Toyota Tundra

Big, bold and now a hybrid, the 2023 Tundra 

New this year, the Tundra Hybrid combines the power of the 3.5L turbo V6 with a bell-housing-mounted motor-generator to create 437 horsepower and a stump-pulling 583 lb-ft of torque. Power reaches all wheels via a 10-speed automatic transmission. This powertrain pulls with great enthusiasm and response is immediate and flexible. Discreet turbo whistle accompanies any acceleration as does an inescapable exhaust rumble that varies from noticeable at a steady-state cruise to intrusive when accelerating hard. Toyota may know its customers, but the exhaust noise could be a deal-breaker for some Tundra intenders. The ride is absorbent and handling is predictable. Steering is an interesting blend of a slight looseness suited to off-roading, and precision for on-road driving.

Shabby cabins, long a Toyota truck constant, were exorcised on the super-premium, $86,000 Capstone model Toyota provided for the TestFest. There are numerous soft-touch surfaces, luxurious leather seating and an attractive two-tone colour combination. Drivers face an attractive “trucky” digital gauge package. Unfortunately the large, free-standing infotainment screen has low-contrast graphics similar to those of the Lexus NX and RX models. The base of the screen houses a series of physical toggles and buttons that control all climate functions and work well, except the ones at the far right which are a real reach for the driver. The vast and comfortable front seats are separated by a massive console with impressive oddments storage. The rear seat is very supportive and offers near-endless legroom.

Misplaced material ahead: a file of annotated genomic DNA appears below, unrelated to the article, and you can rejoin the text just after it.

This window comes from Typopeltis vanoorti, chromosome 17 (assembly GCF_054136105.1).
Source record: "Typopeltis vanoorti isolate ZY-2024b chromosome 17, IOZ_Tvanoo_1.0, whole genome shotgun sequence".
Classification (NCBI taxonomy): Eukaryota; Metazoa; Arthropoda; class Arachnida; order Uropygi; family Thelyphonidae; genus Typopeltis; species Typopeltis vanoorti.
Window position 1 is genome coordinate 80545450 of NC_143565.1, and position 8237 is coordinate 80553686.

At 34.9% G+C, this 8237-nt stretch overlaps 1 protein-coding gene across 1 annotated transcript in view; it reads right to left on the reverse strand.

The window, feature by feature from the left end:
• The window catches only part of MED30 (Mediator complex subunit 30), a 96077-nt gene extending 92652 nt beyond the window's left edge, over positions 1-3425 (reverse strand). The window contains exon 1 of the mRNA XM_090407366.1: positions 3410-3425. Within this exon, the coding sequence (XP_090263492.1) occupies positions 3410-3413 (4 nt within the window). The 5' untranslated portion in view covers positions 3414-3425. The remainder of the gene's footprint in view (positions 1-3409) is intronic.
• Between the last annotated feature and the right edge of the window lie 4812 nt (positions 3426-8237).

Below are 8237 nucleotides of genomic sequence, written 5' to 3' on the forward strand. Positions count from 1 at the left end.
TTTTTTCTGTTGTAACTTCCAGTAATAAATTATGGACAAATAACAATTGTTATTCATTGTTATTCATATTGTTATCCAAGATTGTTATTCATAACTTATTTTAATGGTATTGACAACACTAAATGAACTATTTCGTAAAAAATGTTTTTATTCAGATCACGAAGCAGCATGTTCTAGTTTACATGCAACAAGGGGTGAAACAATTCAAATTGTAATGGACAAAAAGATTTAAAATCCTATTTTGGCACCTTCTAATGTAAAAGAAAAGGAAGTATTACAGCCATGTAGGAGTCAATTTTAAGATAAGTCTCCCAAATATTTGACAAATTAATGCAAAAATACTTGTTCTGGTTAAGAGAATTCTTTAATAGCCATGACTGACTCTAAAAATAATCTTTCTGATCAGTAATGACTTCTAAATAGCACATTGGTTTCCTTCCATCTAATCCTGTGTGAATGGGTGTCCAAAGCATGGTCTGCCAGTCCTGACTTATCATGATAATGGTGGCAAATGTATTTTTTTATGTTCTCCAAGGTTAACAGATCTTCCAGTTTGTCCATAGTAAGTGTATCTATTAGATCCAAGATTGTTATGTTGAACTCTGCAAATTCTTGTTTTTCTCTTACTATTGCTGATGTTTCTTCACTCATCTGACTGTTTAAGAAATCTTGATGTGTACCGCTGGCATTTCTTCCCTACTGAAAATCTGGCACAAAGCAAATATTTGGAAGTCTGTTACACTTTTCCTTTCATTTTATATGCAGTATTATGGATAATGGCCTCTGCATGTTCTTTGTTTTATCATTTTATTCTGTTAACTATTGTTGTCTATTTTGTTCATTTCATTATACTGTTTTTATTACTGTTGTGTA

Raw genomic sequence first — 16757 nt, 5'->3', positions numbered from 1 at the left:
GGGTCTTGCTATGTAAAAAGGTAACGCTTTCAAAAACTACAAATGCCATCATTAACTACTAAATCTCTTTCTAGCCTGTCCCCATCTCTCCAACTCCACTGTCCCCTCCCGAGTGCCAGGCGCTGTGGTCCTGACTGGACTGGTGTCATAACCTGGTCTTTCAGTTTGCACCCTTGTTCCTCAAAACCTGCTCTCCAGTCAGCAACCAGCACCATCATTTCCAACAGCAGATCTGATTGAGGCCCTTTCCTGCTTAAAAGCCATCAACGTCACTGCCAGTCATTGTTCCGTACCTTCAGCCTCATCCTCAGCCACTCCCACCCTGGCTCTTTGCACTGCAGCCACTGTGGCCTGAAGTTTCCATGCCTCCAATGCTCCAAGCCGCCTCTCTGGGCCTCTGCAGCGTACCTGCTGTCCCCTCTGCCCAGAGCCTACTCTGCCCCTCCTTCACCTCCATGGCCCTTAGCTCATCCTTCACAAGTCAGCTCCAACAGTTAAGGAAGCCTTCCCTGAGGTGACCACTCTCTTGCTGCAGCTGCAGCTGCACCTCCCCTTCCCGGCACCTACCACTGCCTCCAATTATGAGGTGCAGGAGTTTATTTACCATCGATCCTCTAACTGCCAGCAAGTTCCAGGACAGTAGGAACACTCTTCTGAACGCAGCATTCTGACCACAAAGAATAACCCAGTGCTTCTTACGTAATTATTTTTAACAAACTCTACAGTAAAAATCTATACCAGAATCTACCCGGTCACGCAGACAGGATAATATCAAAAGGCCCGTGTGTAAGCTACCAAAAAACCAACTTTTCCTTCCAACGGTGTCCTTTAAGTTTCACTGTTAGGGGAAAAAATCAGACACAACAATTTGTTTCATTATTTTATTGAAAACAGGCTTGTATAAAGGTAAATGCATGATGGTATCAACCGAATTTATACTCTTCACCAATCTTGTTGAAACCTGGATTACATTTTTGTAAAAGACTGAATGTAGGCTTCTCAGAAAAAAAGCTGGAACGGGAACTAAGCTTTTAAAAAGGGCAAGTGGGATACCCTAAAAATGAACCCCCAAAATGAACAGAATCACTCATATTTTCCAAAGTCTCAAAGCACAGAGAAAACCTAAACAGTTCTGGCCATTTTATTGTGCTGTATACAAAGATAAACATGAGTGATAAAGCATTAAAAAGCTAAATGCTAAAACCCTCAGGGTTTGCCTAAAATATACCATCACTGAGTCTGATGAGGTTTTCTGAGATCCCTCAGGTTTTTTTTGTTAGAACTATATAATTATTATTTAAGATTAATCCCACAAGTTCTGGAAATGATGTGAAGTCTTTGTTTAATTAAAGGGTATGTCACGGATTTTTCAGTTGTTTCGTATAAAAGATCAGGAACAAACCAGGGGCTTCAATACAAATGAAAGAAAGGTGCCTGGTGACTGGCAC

The Capstone model sampled had electric steps that deploy from the rear corners when the tailgate is folded down, to facilitate access to the load bed. 

Time will tell if the new more sophisticated powertrain will be as troublefree previous V8 powertrain and six-speed automatic transmission. 

Subaru BRZ

The BRZ is one terrific car to drive 

The second-generation BRZ is related to the Toyota GR86; both are built in Subaru’s Gunma factory in Japan. The cars are twins, but subtle differences in appearance and specifications distinguish them.

A 2.5L, normally-aspirated flat four produces 228 horsepower. Rear drive is via either a six-speed manual transmission or a conventional six-speed automatic, which is how the BRZ sampled was equipped.

Subaru flat fours are not known for their refinement, but that of the BRZ is even noisier due to more open exhaust tuning than in Subaru's mainstream cars. Power delivery is strong and flexible, and the car feels very lively. The six-speed automatic upshifts smoothly and downshifts rapidly. The steering is very quick and nicely weighted. Handling and grip are both excellent. Braking effort is high but the brakes are strong, with good pedal feel and no lost motion.

Getting in is a bit of a challenge for larger adults, but once inside cabin space is ample and the sports seats hold, but don’t pinch. The graphics of the gauge package and infotainment screen are disappointing, especially for what has become a rather expensive car.  

Subaru WRX